What Knowledge Comes To Us From Dreams?

Arthur Conan Doyle’s sinister short story “The Leathern Funnel” deals with a phenomenon called psychometry:  the supposed ability of material objects associated with emotionally charged experiences to preserve and transmit a record of such events.  Published in 1900, the tale begins innocently enough with a meeting between friends, then slowly builds to an ominous crescendo of unease and sadistic malignancy.  Lionel Dacre, a wealthy owner of rare curiosities, owns a very old leather funnel from seventeenth-century France; the funnel has mysterious scratches, or bite-marks, on its neck.  Dacre persuades a friend (the unnamed narrator) to sleep with this funnel by his bedside.  In his dreams that night, the friend makes a horrifying discovery:  the funnel was actually used as a water-torture device during a pretrial procedure euphemistically called the “Extraordinary Question.”

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Accountability And Discipline Must Apply Equally To All

Yacub Ibn Al-Laith Al-Saffar (يعقوب بن الليث الصفار) lived from A.D. 840 to 879, and is credited as the founder of the Saffarid dynasty of Sistan.  Sistan is the geographic area now known as eastern Iran and southern Afghanistan; its capital was the city of Zaranj.  The word saffar in Arabic means “brass founder,” an artisan working in brass; but Yacub was said to be a coppersmith.  His biographer Ibn Khallikan credits Yacub with this wise saying:

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If You Cannot Be Great, At Least Do No Harm

Aesop tells us a story of a hunter who was once looking for the tracks of a lion.  Searching here and there with no success, he paused to ask a local woodcutter if he had seen the footprints of a lion, and, if so, where he thought the lion’s den might be found.  The woodcutter responded that there was no need to bother with prints; he would be happy to take the hunter to the lion’s den himself.  Instead of being pleased at this news, the hunter began to show signs of extreme nervousness and fear.  He then extricated himself from the situation, telling the woodcutter, “Thank you for your offer, but I am really only interested in finding the tracks of the lion, not the lion himself.”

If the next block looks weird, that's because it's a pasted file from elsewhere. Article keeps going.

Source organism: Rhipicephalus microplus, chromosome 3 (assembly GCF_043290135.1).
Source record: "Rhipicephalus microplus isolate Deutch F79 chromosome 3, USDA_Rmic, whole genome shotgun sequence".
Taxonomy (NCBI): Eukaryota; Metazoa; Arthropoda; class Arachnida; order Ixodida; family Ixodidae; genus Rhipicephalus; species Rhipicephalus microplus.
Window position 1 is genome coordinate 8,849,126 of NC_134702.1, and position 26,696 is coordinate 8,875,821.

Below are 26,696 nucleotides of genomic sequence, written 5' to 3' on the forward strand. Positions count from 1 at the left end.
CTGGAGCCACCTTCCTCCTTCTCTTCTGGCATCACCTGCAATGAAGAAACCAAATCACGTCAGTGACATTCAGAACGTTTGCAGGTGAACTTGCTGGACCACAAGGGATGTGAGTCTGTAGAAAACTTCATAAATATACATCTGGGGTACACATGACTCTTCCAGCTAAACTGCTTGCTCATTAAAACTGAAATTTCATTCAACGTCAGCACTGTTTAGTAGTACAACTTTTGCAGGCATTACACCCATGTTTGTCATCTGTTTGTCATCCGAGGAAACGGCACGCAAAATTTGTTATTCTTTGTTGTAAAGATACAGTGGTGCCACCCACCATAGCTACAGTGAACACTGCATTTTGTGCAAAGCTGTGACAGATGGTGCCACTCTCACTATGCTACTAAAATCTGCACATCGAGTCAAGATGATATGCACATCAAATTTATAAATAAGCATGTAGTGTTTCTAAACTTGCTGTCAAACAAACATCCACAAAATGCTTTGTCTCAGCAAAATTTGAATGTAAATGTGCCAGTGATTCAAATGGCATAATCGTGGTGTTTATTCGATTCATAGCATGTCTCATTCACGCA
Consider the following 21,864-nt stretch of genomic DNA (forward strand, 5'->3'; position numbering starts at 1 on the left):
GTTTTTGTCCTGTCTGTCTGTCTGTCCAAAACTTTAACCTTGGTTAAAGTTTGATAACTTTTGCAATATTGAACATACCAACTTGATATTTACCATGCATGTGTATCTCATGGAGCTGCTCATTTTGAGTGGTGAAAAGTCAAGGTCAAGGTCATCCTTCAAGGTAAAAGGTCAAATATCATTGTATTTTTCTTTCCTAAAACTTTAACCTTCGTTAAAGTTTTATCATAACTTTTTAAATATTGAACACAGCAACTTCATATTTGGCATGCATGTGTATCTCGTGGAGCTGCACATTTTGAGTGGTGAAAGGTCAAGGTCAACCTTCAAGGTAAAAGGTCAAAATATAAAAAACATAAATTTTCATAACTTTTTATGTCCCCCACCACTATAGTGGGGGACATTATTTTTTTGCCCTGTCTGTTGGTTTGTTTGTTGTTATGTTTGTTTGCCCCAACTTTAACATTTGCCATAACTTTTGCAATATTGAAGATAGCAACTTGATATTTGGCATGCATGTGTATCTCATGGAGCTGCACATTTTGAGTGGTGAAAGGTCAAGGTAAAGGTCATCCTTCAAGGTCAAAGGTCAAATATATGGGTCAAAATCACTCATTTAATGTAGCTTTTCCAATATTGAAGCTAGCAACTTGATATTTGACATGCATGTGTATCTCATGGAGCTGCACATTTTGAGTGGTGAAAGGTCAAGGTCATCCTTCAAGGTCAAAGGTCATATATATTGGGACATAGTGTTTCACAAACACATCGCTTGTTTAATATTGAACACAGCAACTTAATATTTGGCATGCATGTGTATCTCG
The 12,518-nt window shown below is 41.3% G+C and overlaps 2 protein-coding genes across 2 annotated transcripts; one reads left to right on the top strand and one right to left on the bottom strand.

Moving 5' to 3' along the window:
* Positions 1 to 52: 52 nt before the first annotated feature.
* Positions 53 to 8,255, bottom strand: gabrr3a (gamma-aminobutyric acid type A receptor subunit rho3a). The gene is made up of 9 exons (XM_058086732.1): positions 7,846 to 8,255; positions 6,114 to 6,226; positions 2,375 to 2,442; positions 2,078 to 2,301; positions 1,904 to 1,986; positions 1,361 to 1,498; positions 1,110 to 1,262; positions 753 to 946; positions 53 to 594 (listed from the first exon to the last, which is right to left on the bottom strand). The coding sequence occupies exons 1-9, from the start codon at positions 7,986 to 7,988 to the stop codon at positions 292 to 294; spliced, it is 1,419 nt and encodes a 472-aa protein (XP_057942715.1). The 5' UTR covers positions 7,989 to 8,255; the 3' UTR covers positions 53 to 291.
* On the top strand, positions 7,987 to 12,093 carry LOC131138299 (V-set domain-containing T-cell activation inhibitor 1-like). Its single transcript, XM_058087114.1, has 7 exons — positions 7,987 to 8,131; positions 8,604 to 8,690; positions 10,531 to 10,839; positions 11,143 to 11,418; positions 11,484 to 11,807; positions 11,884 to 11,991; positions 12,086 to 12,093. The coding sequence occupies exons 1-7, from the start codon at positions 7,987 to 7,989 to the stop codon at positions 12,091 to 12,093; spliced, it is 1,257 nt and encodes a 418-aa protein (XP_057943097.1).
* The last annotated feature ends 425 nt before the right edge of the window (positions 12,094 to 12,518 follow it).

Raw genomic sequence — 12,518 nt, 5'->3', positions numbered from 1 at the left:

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Never Surrender What Is Most Important

There is a fable in Aesop that involves the behavior of the beaver.  In ancient times, beavers were often hunted for the scented oil, known as castorea, that was found in sacs near its genital area.  The beaver liked to rub its hind parts against trees and logs, thereby possessively marking them with his scent; and this scent apparently had to humans a pleasant aroma, reputed to be evocative of vanilla.  The ancients mistakenly thought that this valued aromatic came from the beaver’s scrotum, rather than from special internal sacs adjacent to the genitalia.

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On Each Side Swords, And On Each Side Corpses

The Battle of Zama essentially concluded the Second Punic War, that terrible contest waged by Rome and Carthage for control of the western Mediterranean.  It took place in 202 B.C. near the town of Zama in what is now Tunisia.  The commanding generals were Hannibal on the Carthaginian side, and Publius Cornelius Scipio on the Roman.  The historian Livy (XXX.30) relates a fascinating exchange between these two great commanders that took place on the eve of the battle.

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On Obedience And Disobedience

We spend most of lives in obedience to one form of authority or another.  Rarely, if ever, is it counted as a virtue worthy of discussion by us moderns.  On the contrary:  we are expected to applaud disobedience, disorder, and challenges to authority, as if such disobedience were automatically exempt from scrutiny.

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